News

Berkeley EECS paper wins 2022 ACM SIGPLAN Distinguished Paper Award

A paper co-authored by CS Prof. Alvin Cheung has won the ACM SIGPLAN Distinguished Paper at the 43rd Conference on Programming Language Design and Implementation (PLDI) 2022. The paper titled, “Synthesizing Analytical SQL queries from Computation Demonstration,” introduces a tool called Sickle, a new end-user specification, programming by computation demonstration, for greater efficiency in analytical SQL queries. PLDI is the premier forum in the field of programming languages and programming systems research, covering the areas of design, implementation, theory, applications, and performance.

Ion Stoica wins 2023 IEEE Koji Kobayashi Computers and Communications Award

CS Prof. Ion Stoica has won the 2023 IEEE Koji Kobayashi Computers and Communications Award. Presented annually, the IEEE Koji Kobayashi Computers and Communications Award was established by the IEEE Board of Directors in 1986 for outstanding contributions to the integration of computers and communications. The award is named in honor of Dr. Koji Kobayashi, who has been a leading force in advancing the integrated use of computers and communications. Stoica was cited “for contributions to the design of cloud and computer network services.” Stoica’s research is focused on cloud computing and networked computer systems. He is the Executive Chairman and co-founder of Databricks and an ACM Fellow. Previous winners of this award include Profs. Kannan Ramchandran and Jean Walrand, and the late Prof. Emeritus Elwyn Berlekamp.

Jennifer Chayes elected as honorary member of the London Mathematical Society

CS Prof. Jennifer Chayes, the Associate Provost of the Division of Computing, Data Science, and Society (CDSS), and the Dean of the School of Information has been elected to become an Honorary Member of the London Mathematical Society (LMS). Each year, the Council of the LMS considers the election of Honorary Members of the Society amongst distinguished mathematicians who are not normally resident within the United Kingdom. Chayes was cited for “fundamental contributions to many of the most prominent topics in the mathematics, computation, and application of network science, data science, and allied areas,” and credited for co-inventing “the field of graphons.”

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Sophia Shao wins the 2022 IEEE TCCA Young Computer Architect Award

Assistant Prof. Sophia Shao has won the IEEE Technical Committee on Computer Architecture (TCCA) Young Computer Architect Award, which recognizes outstanding research contributions by an individual in the field of Computer Architecture, and who received their Ph.D. within the last six years. Shao's work focuses on specialized accelerators, heterogeneous architecture, and agile VLSI design methodology. The award was presented last week at the 49th edition of the International Symposium on Computer Architecture (ISCA '22) in New York City, New York.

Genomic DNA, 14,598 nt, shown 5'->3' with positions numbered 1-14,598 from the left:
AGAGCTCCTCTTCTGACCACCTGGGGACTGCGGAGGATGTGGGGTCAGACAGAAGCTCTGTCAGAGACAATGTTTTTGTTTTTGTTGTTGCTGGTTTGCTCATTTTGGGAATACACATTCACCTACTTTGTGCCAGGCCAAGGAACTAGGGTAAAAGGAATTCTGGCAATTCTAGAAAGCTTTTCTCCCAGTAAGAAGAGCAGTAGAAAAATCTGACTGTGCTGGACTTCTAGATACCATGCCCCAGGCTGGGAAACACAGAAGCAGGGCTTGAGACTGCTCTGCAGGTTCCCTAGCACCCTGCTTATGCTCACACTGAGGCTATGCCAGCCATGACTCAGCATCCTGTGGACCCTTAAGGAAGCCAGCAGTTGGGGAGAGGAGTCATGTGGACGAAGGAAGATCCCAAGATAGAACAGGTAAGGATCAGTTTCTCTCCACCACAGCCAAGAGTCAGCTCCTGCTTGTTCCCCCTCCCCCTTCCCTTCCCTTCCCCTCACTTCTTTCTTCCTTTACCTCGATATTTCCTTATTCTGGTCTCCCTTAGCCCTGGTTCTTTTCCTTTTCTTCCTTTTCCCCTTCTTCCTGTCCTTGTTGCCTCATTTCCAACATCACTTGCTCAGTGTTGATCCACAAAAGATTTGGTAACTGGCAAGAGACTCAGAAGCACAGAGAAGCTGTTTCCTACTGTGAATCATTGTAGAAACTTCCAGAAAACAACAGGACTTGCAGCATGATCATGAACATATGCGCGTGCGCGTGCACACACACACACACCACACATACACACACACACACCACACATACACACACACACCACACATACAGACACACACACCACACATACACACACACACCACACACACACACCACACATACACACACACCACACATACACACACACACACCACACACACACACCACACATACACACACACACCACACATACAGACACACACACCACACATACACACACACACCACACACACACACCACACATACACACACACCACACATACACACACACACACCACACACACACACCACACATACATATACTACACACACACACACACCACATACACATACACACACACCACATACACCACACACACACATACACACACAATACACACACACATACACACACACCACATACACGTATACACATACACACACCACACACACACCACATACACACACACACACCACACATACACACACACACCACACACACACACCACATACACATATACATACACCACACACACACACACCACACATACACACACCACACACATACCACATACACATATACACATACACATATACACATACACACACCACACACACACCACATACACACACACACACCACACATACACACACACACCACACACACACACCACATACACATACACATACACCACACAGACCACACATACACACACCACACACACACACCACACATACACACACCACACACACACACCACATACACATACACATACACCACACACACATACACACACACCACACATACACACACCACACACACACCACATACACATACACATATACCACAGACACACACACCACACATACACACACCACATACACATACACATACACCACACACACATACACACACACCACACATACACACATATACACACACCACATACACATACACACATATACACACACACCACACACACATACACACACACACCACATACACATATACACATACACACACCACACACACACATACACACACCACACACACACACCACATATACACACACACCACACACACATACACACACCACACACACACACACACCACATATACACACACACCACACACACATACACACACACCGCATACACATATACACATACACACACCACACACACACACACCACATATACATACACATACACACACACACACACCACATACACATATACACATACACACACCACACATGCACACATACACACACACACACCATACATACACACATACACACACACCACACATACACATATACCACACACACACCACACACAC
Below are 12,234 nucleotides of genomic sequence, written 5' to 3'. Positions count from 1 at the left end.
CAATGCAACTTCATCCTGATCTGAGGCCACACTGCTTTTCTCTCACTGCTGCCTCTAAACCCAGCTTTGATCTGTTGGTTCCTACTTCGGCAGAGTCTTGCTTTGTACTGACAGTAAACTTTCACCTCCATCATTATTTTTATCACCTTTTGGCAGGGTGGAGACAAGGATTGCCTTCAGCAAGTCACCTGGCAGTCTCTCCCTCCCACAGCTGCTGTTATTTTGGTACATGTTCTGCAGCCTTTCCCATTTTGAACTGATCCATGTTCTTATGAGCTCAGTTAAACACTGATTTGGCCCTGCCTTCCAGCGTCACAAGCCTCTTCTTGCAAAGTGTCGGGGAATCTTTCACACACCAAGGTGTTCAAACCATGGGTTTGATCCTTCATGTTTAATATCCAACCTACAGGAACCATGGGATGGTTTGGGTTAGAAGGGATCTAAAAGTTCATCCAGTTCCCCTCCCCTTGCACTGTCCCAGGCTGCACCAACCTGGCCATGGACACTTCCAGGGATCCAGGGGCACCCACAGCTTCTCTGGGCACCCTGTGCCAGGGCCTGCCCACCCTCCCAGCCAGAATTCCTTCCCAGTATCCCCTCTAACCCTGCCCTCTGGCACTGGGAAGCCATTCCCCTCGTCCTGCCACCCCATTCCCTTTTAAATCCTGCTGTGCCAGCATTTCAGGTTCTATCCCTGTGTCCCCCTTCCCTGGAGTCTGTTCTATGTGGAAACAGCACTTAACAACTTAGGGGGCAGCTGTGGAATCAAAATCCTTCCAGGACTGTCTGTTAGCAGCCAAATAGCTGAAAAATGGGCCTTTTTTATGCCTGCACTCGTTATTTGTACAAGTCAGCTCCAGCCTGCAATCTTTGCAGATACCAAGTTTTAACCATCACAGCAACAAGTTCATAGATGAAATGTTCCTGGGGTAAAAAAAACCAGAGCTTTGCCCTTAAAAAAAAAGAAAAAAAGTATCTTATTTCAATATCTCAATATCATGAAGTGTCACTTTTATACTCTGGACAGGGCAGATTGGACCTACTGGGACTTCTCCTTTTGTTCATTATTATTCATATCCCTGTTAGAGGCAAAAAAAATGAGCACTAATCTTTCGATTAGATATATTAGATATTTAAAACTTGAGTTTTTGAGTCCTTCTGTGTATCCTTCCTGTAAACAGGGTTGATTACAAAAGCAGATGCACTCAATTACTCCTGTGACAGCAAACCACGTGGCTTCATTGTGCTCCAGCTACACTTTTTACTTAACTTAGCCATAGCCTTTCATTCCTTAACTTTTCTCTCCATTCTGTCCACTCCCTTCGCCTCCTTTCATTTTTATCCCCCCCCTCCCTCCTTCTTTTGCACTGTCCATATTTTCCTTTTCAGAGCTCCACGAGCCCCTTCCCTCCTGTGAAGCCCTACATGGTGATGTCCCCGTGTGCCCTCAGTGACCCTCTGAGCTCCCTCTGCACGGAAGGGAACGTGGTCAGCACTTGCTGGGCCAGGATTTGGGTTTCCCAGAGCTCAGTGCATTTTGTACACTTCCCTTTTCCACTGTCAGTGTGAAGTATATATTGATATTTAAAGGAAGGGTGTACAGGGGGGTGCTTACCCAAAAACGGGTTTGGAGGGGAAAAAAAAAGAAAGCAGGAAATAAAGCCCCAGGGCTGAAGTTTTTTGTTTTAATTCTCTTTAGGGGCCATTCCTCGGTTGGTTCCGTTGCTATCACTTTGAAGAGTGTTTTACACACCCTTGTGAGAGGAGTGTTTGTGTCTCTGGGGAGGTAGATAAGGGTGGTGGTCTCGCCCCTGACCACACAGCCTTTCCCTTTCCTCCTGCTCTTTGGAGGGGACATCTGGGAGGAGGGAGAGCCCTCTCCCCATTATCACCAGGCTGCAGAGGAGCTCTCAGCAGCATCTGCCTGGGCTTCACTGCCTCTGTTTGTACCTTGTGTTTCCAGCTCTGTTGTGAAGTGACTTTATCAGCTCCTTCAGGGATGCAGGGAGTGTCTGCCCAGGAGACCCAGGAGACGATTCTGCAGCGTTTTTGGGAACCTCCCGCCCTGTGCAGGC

Dan Klein and Angjoo Kanazawa win 2022 Bakar Fellows Spark Awards

EECS Prof. Dan Klein and Assistant Prof. Angjoo Kanazawa have won 2022 Bakar Fellows Spark Awards.  These awards are designed to accelerate Berkeley faculty-led research "to tangible, positive societal impact through commercialization."  Bakar Fellows become part of a campus ecosystem that provides support and programs to assist them in introducing discoveries to the market.  Klein is developing a device that will allow users to communicate through computers by "silent speech"--that is, mouthing words without vocalizations. This technology, which may take the form of a headset that can track a user's facial muscles and translate it into sound, would benefit people with special needs as well as make it easier for everyone to hold private phone conversations in public.  Kanazawa plans to build 360 consumer cameras that can capture 4K video at 90 frames per second using an artificial intelligence framework and the latest volumetric neural rendering techniques.

Jelani Nelson Awarded Best Paper at SIGMOD-SIGACT-SIGAI PODS 2022

CS Prof. Jelani Nelson has won the Best Paper Award at the 2022 ACM Symposium on Principles of Database Systems (PODS) on June 13th.  The symposium is a collaboration between three ACM Special Interest Groups: Management of Data (SIGMOD), Algorithms and Computation Theory (SIGACT), and Artificial Intelligence (SIGAI).  Nelson's award is for a paper he co-wrote with Huacheng Yu titled "Optimal Bounds for Approximate Counting," in which they describe research on the asymptotic space complexity of maintaining an approximate counter as it is dynamically incremented, proving both new upper and lower bounds that for the first time match up to a constant factor, completely resolving a problem that was first studied in the late 1970s.